Goods are “left behind” when a renter is evicted or permanently leaves rented premises and furniture or other personal items are left behind in the premises.
These provisions of the Residential Tenancies Act 1997 (Vic) (RTA) are important because they set out the way in which a renter may be entitled to compensation where goods have been sold or destroyed by a rental provider.
It is important to distinguish “goods” from documents because different provisions of the RTA apply.
Goods are not defined in the RTA. For clarity goods might be considered all those items that are not defined as “personal documents”.
Personal documents means (s 3(1) RTA):
Monetary value is not a criteria for determining whether something is a personal document to which obligations under the RTA attach.
Documents include documents in writing, books, maps, plans, graphs, drawings, discs, tapes, soundtracks, films, negatives, and other devices in which sounds, visual images or other data is embodied: Interpretation of Legislation Act 1984 (Vic) s 38.
The owner of the premises can immediately dispose of goods left behind if they are (s 384(1) RTA):
However, even if the goods have no monetary value, the owner of the premises must not remove and destroy or dispose of goods that have been left behind if those goods are:
The owner of the premises may remove the goods from the premises and store them at a safe place.
A former renter, or other person who has lawful right to the goods left behind, may reclaim the goods at any time before the destruction or disposal of the goods: s 387(1) RTA.
This is subject to any occupation fee charged by the owner of the premises (see Occupation fee below).
Section 388(1) RTA empowers an owner of a premises to require a former renter to pay a fee in respect of stored goods, if the quantity of the goods prevents the renting out of the premises. This occupation fee must not exceed an amount equal to the rent payable for the period of storage, and in any event, the amount of rent for 14 days: s 388(2) RTA.
If the occupation fee is not sufficient to cover the cost of storage, the owner of the premises may apply to the Tribunal for an order that the relevant person pay a higher occupation fee: s 395A RTA.
Section 395 RTA empowers a former renter or other person entitled to the goods to apply to the Tribunal for an order requiring the owner to store the goods for a period of more than 14 days.
An owner of premises may sell or dispose of goods if the former renter, or other person who a lawful right to the stored goods, has not reclaimed them within 14 days (s 391(1) RTA), unless:
Note that purchasers of goods sold according to this procedure take good title unless they had notice of breach of the part or a defect in title in the former renter; or the owner of the premises fails to comply with Part 9 RTA in relation to the disposal of the goods: s 394 RTA.
If the goods are sold, the former renter (or person entitled to the goods) may request payment of the proceeds of sale, less any cost to the owner of the premises (including any occupation fee): s 392 RTA. Such a request must be made within six months of the sale.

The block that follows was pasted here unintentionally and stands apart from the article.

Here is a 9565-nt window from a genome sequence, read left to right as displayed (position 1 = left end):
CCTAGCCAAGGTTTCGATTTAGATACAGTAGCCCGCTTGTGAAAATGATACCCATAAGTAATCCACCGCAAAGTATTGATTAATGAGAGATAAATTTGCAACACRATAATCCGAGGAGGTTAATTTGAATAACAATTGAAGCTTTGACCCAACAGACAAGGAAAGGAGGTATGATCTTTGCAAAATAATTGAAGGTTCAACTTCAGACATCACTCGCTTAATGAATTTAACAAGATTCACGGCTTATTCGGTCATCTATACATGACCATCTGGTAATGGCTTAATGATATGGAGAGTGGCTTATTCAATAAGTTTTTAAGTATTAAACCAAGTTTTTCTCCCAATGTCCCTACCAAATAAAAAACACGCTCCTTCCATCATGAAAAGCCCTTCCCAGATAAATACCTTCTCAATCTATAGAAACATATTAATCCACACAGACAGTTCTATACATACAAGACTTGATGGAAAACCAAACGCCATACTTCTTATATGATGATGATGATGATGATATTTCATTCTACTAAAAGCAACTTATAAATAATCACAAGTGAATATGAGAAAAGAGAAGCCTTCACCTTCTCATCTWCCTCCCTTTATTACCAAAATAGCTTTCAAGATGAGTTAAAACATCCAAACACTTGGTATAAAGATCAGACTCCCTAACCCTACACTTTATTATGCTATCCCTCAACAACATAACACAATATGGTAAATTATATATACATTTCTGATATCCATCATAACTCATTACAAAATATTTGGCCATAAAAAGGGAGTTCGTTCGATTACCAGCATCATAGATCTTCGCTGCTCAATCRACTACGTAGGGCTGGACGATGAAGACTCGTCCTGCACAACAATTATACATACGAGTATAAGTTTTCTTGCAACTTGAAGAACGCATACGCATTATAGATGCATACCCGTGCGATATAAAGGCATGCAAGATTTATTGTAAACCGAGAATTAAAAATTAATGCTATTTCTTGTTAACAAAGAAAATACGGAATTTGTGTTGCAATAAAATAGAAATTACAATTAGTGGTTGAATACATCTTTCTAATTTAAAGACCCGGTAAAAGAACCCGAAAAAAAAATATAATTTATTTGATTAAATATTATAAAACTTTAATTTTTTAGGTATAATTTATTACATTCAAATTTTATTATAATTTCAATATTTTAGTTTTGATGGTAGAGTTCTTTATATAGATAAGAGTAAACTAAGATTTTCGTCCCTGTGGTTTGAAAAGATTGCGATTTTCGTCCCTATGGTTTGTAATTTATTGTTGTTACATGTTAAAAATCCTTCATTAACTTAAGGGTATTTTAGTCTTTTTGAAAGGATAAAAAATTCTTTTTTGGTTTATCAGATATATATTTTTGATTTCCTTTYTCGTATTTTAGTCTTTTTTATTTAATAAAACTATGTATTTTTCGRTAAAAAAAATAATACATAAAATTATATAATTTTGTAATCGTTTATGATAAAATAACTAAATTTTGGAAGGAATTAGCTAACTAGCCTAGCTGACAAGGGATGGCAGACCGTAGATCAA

If no request is made, the owner of the premises must pay the proceeds of sale, less any costs, into the Residential Tenancies Fund, within 30 days after the end of that six month period: s 392(3) RTA. Failure to do so gives rise to a penalty of up to 30 penalty units.
The owner of the premises has an obligation to take reasonable care of any personal documents for at least 90 days: s 380(a) RTA. The owner can remove but not destroy or dispose of the personal documents during this 90 day period.
The owner of the premises must take reasonable steps to notify the renter of when and from where the personal documents can be collected during this time: s 380(c) RTA.
After 90 days the owner of the premises may dispose of the personal documents: s 381 RTA.
The former tenant or person with a lawful right to the personal documents has a right to reclaim personal documents at any point before they are destroyed or disposed of: s 382 RTA.
In order to have a right to return of the personal documents the applicant must pay to the owner of the premise the reasonable costs incurred by the owner in (s 382 RTA):
If a person who has a lawful right to the personal documents reclaims the documents and pays the relevant costs, a penalty of 150 penalty units for natural persons and 750 penalty units for body corporates applies: s 382(2) RTA.
If goods or personal documents are destroyed, sold or disposed of in contravention of any of the obligations in the RTA, the applicant may apply to the Tribunal for compensation for the loss: ss 396, 401(c).
In such cases, evidence will be critical.
If a client contacts you seeking information and advice about compensation in respect of destroyed goods, you will likely need instructions on:
Section 398 RTA also empowers a former renter, or a person otherwise entitled to the relevant goods or personal documents, to apply to the Tribunal for compensation for any loss or damage of those goods or documents. See also s 401(cb) RTA.
The former renter or person with a lawful right to the goods or personal documents can apply to the Tribunal for an order:
in circumstances where the owner wrongfully refuses to return them: s 397.
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